For the past 22 years I have been parenting, and I’ve been a ‘stay at home mother’ for the past 12. For our family this role was more valuable than me going back to teaching or any of the other roles I have done in not-for-profit organisations. In today’s world being a stay-at-home parent is in equal measures looked upon disdainfully or with cloaked envy. I feel fortunate to be able to make art while my children are at school AND be there for them afterwards. I feel fortunate that my husband’s business supports the family and I can be the parent, gardener, cook, maintenance, madness coordinator and artist I enjoy being.

I have worked in offices and schools and as a writer, illustrator and sexuality educator. I’ve been the partner of a more successful artist, and doubted my own voice. I think being a young parent I needed to be responsible and look after my family financially in the early years, and art making felt so uncertain, almost frivolous. So it is now in my ‘middle age’ that I am able to play catch-up with myself. Making art is about taking myself seriously, listening to what really makes me tick and expressing that unapologetically. I’m in it for the long haul. I like that my children know that I have ‘work’ to do, work that will stimulate me and engage me even after all my beautiful boys have grown up.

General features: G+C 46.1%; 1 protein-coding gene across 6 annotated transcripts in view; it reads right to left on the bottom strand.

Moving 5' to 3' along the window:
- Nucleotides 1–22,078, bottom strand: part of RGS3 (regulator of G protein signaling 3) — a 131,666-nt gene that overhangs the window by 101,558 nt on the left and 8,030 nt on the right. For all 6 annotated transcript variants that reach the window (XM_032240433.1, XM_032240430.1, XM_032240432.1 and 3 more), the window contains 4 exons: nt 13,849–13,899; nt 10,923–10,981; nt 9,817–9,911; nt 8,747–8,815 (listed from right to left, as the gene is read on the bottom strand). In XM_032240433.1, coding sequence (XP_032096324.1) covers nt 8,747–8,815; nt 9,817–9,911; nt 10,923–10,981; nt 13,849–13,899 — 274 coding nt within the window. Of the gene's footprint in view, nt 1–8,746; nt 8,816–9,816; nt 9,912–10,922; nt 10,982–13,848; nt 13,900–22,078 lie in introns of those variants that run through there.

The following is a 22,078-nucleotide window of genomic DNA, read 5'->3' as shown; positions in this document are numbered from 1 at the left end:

In the past five years I have committed myself to being an artist full time. After a lifetime of running away from art I decided it was time to give myself permission to make art with no parameters of success other than enjoying the process. In a world that values your financial contribution to society above all else this felt like a radical rethinking of my ‘purpose’ and identity.